There’s even worse. There’s now emerging evidence that GA can trigger or even cause dementia. At the very least it doubles dementia risk. As it does this it can also change personality in ways that resemble the types of personality changes that occur with Alzheimer’s. Could GA be an unrecognized factor in causing Alzheimer’s? Doesn’t that have certain similarities to concussion and its trademark TBI (traumatic brain injury)?

I have personal experience here. A few years ago I had minor surgery that had to be done twice in a short time. Foolishly I allowed my doctor to talk me into GA even though I had expressed misgivings about it. My memory was affected for about a year and I had balance issues. They are gone now but I will never have GA again unless there is absolutely no alternative.

Yet another scary problem; GA adversely affects balance, especially amongst older people. Falls are one of the most serious health issues in older people and can drastically reduce both life span as well as quality of life. Yet another reason to avoid GA if at all possible.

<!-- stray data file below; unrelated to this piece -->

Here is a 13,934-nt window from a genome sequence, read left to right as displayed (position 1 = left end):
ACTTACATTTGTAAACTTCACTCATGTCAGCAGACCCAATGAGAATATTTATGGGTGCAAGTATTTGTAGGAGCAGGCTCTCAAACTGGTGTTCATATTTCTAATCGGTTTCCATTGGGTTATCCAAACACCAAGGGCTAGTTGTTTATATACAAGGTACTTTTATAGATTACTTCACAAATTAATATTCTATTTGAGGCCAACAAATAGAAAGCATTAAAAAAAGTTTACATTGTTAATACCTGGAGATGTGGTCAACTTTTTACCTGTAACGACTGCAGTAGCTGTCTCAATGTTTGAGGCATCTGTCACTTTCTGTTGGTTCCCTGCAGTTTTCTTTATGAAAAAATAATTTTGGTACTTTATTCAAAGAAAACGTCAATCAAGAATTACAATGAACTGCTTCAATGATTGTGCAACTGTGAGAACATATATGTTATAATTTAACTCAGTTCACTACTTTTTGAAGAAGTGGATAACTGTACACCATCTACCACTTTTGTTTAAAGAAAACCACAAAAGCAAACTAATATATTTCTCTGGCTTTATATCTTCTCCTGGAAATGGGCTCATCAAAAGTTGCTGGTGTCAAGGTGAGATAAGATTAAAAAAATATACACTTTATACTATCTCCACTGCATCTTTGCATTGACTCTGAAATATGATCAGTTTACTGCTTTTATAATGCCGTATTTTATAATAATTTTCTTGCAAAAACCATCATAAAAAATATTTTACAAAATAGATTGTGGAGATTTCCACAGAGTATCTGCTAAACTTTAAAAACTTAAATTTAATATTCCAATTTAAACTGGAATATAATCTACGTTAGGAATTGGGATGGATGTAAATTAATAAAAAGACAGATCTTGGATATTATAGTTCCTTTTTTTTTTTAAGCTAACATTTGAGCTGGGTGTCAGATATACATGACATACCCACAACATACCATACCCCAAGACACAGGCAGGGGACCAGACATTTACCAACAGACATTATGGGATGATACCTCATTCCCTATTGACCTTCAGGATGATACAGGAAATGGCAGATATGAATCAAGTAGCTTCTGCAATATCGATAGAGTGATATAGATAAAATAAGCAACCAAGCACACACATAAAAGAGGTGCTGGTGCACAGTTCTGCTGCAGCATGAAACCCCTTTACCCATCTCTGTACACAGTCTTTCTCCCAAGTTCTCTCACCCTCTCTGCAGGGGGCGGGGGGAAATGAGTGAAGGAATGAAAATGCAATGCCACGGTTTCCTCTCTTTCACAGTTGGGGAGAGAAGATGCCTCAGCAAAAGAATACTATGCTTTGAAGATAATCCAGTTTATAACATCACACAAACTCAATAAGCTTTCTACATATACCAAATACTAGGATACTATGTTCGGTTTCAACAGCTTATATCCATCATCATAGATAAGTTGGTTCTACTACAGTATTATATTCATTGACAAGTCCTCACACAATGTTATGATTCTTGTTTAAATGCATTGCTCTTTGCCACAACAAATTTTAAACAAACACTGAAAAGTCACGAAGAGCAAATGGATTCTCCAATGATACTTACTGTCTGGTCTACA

Why do doctors recommend GA at all? Probably in many, if not most cases they are simply unaware. In others they may be aware but their modus operandi is based on GA even though it could be done in other ways – that’s what happened in my case. It was simply more convenient for the doctor because that’s the way he usually did it and anything else would throw him off his comfort zone. And most surgeons and doctors are much more interested in whether the operation worked rather than any cognitive impacts. How often has your memory been tested following an operation?

Here’s another factor in the decision as to whether a doctor recommends GA. Maybe you choose to have a local anesthetic via a nerve block. But sometimes these don’t work because the anesthesiologist doesn’t get near enough to the nerves to be blocked. Then you might have to go to GA anyway. I know. It’s happened to me.

Now how about the link to concussion? I’ve already mentioned the link with dementia. Until recently concussion was regarded as being something minor, actually kind of manly. Every footballer should get it as a coming of age proof of manhood. Now we know differently. Is this like general anesthesia? It’s always been regarded as innocuous; just something everyone goes through, with no after-effects. But now we know there are effects, and then some.